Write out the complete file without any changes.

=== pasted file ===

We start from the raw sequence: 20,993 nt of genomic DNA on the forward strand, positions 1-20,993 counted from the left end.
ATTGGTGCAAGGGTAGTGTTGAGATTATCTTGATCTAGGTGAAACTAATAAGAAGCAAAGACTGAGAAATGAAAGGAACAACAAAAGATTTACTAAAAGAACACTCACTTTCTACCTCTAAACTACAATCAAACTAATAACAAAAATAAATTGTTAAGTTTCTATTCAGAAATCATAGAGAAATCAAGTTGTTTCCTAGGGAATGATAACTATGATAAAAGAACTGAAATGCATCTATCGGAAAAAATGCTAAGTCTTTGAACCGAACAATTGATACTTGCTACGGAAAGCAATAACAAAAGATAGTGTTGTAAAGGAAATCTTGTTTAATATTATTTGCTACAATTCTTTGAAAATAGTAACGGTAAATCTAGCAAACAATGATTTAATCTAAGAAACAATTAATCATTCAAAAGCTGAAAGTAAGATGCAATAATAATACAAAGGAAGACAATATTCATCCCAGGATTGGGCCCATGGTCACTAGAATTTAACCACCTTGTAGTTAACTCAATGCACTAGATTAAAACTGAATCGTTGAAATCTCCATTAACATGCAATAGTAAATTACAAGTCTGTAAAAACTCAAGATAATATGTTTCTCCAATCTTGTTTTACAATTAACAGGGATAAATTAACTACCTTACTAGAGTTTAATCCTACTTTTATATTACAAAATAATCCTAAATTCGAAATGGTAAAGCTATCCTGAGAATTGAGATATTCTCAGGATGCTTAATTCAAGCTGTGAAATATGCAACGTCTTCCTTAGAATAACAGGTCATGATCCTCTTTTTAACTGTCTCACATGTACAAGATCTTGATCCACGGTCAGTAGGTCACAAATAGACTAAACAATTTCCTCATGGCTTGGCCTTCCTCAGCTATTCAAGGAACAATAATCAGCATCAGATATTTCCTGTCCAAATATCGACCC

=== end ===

We start from the raw sequence: 20,993 nt of genomic DNA on the forward strand, positions 1-20,993 counted from the left end.
ATTGGTGCAAGGGTAGTGTTGAGATTATCTTGATCTAGGTGAAACTAATAAGAAGCAAAGACTGAGAAATGAAAGGAACAACAAAAGATTTACTAAAAGAACACTCACTTTCTACCTCTAAACTACAATCAAACTAATAACAAAAATAAATTGTTAAGTTTCTATTCAGAAATCATAGAGAAATCAAGTTGTTTCCTAGGGAATGATAACTATGATAAAAGAACTGAAATGCATCTATCGGAAAAAATGCTAAGTCTTTGAACCGAACAATTGATACTTGCTACGGAAAGCAATAACAAAAGATAGTGTTGTAAAGGAAATCTTGTTTAATATTATTTGCTACAATTCTTTGAAAATAGTAACGGTAAATCTAGCAAACAATGATTTAATCTAAGAAACAATTAATCATTCAAAAGCTGAAAGTAAGATGCAATAATAATACAAAGGAAGACAATATTCATCCCAGGATTGGGCCCATGGTCACTAGAATTTAACCACCTTGTAGTTAACTCAATGCACTAGATTAAAACTGAATCGTTGAAATCTCCATTAACATGCAATAGTAAATTACAAGTCTGTAAAAACTCAAGATAATATGTTTCTCCAATCTTGTTTTACAATTAACAGGGATAAATTAACTACCTTACTAGAGTTTAATCCTACTTTTATATTACAAAATAATCCTAAATTCGAAATGGTAAAGCTATCCTGAGAATTGAGATATTCTCAGGATGCTTAATTCAAGCTGTGAAATATGCAACGTCTTCCTTAGAATAACAGGTCATGATCCTCTTTTTAACTGTCTCACATGTACAAGATCTTGATCCACGGTCAGTAGGTCACAAATAGACTAAACAATTTCCTCATGGCTTGGCCTTCCTCAGCTATTCAAGGAACAATAATCAGCATCAGATATTTCCTGTCCAAATATCGACCC